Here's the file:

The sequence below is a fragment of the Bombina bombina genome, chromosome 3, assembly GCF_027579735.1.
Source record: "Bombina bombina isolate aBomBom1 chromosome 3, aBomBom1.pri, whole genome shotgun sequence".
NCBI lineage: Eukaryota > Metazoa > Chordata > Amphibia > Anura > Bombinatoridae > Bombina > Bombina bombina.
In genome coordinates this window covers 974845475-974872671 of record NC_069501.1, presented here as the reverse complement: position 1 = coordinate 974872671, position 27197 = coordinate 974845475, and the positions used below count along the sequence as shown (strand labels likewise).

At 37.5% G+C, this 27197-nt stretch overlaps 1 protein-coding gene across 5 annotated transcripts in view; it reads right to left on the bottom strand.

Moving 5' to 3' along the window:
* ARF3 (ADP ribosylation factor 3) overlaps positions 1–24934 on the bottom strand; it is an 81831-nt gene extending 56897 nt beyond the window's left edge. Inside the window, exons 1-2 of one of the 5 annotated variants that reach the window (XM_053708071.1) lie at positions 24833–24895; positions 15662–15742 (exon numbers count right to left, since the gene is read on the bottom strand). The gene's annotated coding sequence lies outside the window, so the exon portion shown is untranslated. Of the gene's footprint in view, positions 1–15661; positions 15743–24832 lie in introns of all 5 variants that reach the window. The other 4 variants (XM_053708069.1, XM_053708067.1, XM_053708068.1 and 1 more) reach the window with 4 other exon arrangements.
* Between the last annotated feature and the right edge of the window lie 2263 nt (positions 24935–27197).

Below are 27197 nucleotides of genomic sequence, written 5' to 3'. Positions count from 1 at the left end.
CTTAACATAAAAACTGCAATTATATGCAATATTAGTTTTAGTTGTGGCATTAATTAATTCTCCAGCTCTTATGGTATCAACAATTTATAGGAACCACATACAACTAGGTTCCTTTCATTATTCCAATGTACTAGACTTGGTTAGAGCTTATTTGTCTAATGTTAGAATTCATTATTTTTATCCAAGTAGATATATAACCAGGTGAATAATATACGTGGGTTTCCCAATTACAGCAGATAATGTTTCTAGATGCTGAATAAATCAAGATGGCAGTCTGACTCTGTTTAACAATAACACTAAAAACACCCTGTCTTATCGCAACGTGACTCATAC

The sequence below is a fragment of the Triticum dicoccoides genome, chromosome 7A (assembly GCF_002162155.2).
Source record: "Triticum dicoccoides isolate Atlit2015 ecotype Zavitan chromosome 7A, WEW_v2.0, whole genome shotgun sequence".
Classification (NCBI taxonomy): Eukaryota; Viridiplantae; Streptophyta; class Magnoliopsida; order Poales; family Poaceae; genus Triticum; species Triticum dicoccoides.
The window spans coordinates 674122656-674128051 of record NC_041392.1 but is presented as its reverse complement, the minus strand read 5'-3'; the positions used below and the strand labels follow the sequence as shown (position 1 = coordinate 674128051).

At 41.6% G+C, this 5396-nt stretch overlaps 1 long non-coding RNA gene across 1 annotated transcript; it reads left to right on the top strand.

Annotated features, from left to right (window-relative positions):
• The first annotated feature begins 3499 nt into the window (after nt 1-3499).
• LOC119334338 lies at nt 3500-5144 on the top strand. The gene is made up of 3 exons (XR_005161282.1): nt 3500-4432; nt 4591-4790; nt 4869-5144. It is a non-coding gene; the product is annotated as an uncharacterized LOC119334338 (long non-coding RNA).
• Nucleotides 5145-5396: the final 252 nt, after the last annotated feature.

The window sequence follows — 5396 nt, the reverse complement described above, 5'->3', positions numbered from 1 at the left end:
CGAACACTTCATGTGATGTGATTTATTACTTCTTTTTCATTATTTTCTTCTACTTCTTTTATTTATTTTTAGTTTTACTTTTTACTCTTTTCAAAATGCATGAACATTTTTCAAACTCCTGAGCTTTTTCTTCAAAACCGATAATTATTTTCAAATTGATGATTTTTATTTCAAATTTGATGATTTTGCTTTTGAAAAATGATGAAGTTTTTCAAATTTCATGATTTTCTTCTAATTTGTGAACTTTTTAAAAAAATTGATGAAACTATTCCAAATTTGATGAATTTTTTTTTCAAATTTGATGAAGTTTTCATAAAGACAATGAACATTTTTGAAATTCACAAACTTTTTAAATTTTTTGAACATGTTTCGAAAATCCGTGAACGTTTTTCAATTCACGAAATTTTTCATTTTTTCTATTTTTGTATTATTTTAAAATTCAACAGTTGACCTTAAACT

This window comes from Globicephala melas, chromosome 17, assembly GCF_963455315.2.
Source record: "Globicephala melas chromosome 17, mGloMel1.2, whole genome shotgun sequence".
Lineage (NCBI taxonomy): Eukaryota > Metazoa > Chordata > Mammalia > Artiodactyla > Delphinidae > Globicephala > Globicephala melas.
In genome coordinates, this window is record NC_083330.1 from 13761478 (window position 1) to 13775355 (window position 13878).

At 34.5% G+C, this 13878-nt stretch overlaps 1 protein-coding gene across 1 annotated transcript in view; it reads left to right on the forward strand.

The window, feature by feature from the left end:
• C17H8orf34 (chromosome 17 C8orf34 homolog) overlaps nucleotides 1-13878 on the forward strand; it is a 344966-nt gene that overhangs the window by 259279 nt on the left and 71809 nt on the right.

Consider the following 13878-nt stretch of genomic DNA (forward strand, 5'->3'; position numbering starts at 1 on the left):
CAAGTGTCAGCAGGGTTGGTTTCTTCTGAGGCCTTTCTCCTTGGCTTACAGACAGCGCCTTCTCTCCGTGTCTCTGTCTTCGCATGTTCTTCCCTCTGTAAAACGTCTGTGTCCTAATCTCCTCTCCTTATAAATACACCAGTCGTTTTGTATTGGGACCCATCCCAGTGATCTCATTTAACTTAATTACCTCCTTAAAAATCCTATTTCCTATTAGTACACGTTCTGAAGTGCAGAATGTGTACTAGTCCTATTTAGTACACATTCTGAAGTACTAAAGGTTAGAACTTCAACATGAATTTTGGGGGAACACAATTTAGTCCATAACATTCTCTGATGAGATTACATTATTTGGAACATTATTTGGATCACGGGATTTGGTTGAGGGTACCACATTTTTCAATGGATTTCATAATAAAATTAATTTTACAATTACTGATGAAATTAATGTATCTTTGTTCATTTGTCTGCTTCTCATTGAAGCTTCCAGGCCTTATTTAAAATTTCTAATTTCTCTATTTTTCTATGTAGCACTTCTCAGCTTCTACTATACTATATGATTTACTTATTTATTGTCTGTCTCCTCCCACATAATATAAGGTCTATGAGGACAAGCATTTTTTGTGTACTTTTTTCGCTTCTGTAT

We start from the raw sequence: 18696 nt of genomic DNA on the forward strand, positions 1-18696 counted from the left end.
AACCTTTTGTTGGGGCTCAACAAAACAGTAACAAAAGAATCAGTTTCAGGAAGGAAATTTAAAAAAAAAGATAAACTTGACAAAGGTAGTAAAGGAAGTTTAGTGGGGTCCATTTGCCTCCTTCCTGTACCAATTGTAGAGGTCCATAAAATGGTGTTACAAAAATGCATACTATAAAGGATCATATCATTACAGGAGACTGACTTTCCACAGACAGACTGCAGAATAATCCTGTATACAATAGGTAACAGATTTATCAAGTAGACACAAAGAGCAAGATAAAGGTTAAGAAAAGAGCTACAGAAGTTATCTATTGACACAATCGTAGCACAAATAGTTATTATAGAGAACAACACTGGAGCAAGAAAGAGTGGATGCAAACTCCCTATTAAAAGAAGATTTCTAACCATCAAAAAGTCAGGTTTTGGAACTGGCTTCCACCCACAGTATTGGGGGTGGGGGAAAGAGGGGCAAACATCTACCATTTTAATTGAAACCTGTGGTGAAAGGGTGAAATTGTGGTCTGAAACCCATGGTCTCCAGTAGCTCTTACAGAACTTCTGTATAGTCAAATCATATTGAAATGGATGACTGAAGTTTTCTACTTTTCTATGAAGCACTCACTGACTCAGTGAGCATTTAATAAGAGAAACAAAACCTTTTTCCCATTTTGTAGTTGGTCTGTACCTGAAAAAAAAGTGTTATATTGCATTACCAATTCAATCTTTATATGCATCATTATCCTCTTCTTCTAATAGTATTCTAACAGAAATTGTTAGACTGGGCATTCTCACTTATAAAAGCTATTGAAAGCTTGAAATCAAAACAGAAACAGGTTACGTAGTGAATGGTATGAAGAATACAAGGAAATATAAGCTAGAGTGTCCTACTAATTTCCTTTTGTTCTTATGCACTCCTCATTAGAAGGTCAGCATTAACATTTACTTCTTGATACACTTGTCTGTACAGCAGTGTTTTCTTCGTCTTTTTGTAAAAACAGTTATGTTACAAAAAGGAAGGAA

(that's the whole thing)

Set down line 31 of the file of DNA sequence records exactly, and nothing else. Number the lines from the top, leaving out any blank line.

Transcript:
We start from the raw sequence: 18696 nt of genomic DNA on the forward strand, positions 1-18696 counted from the left end.